In the coming year we should all plan to make evangelism a high priority, knowing that evangelism (proclaiming the Gospel) should have the result of growing our churches with the addition of new members. For this reason I am looking forward to a draft soon to be posted by Fr. Nalls about evangelism, containing practical wisdom (if it posts anywhere other than the top of this blog, when it posts I will move it to the top).
Evangelism means we make known the Gospel of Jesus Christ, and two facts must be considered. First of all, evangelism is not an option, a good idea or "nice work if you can get it." It is the mission of the church, and therefore of every congregation and of every Christian. Christ has commanded it to His Church. Second, we are supposed to build the Church, and therefore evangelism is incomplete unless we are bringing people into the fellowship and life of the Body of Christ.
Now, some of our people are discouraged as I was in Arizona, where a tiny and mostly geriatric congregation let me know that they were retired, and that I had been "hired" to make everything happen, and where no one was willing so much as to commit to providing a Sunday School if a family with children ever showed up. I have been through it, and I understand. That was then, and this is now.
Let me offer some practical thoughts that could help anyone who may give heed. Ronald Reagan's famous "eleventh commandment" was to "speak no ill of a fellow Republican." In politics it is not helpful, because of the partisan nature of that animal, to speak ill of fellow Demublicans or Republicrats, or fellow whatevers, because politicians need parties and parties need votes. Well, I have my own eleventh commandment (or, for real Torah scholars, a six hundred and fourteenth commandment) that says, "thou shalt not shoot thyself in the foot."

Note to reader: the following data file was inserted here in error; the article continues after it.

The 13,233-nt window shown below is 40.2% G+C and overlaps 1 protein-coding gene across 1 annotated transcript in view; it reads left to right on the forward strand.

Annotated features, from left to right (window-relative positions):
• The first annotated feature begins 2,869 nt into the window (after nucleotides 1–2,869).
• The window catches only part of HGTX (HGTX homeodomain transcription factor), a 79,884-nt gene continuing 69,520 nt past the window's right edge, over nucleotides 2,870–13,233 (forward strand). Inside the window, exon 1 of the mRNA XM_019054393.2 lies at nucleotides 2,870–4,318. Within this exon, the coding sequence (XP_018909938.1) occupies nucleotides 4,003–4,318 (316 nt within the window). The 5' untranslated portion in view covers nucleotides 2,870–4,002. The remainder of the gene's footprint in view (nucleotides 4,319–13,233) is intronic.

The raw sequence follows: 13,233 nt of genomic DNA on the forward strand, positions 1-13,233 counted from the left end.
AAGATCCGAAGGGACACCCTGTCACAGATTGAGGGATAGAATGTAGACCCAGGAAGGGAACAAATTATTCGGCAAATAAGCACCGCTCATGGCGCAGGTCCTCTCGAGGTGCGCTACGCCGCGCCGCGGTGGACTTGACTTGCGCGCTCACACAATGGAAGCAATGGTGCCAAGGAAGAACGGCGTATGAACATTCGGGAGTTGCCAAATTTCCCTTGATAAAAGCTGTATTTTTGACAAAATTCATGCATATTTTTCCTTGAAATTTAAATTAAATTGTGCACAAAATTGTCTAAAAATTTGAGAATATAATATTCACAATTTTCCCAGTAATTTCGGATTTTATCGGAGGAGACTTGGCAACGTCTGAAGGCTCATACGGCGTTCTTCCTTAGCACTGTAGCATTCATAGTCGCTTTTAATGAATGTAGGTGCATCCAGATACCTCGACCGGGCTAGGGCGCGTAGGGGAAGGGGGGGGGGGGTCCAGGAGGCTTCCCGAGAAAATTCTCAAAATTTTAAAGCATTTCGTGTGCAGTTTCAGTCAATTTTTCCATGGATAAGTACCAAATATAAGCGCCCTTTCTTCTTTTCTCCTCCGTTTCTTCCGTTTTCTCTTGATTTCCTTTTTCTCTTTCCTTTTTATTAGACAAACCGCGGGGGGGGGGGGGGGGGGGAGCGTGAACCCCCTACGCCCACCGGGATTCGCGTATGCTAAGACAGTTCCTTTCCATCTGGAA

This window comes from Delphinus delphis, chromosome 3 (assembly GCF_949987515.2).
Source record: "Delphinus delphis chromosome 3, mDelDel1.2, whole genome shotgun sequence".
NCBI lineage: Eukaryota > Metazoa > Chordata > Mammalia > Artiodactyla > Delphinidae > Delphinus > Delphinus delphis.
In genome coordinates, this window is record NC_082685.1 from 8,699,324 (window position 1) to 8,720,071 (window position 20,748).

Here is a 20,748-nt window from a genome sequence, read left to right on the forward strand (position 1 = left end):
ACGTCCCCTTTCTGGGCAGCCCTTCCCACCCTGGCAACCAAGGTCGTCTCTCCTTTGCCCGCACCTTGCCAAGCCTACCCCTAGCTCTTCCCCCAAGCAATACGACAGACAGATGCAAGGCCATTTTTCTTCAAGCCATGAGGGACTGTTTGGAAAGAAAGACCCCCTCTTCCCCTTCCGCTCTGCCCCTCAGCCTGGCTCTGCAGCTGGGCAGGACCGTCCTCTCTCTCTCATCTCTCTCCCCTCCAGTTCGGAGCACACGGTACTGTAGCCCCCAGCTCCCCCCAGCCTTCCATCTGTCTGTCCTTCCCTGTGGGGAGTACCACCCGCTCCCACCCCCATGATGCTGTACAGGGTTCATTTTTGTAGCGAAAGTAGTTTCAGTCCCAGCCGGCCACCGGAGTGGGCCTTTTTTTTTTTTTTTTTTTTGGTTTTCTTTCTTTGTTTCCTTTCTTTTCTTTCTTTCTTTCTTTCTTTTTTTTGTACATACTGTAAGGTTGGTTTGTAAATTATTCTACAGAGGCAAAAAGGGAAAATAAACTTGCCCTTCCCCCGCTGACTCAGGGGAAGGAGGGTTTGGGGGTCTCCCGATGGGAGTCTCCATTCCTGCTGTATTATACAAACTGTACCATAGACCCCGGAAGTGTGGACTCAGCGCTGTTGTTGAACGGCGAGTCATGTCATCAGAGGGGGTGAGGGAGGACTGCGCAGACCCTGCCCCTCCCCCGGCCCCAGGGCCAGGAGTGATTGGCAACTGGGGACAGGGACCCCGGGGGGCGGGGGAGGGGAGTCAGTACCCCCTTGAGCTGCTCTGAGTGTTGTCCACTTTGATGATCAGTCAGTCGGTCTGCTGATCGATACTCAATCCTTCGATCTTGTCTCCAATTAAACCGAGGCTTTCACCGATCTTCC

For over a year readers of The Continuum have noticed that I resist those who try to pressure Continuing Anglicans into accepting the Roman option, even when it is dressed up as something that preserves a mythical animal wrongly labeled "Anglican Patrimony." In short, what they mean is Roman Catholicism with Elizabethan English and, eventually for one generation only, married priests. They cannot correctly define or describe real Anglican Patrimony for the same reason that they, like the people of ancient Nineveh, cannot discern between their right hands and their left (notice how I avoided...).
But, those sad folks are only the most extreme example of a common problem, namely ignorance about the wealth of our own heritage. Even some who resist jumping on board the big magical mystery tour coeti bus, have yet to learn anything about their own Anglican heritage. For some, everything they "know" about Anglicanism they have "learned" from Roman Catholic propaganda, including unscholarly fiction works from Ignatius Press-too often a source of historical revisionism and general silliness.
Now, for actual Roman Catholics to build their own churches is right, proper and the only way they may carry out fully their portion of the Great Commission consistent with their beliefs, and consciences (and God bless their efforts among the unbelievers and unchurched). And, for me the only way to carry out fully my portion of the Great Commission, consistent with my beliefs and conscience, is to further the Continuing Anglican branch of the Church. I begin at home, in Chapel Hill with St. Benedict's.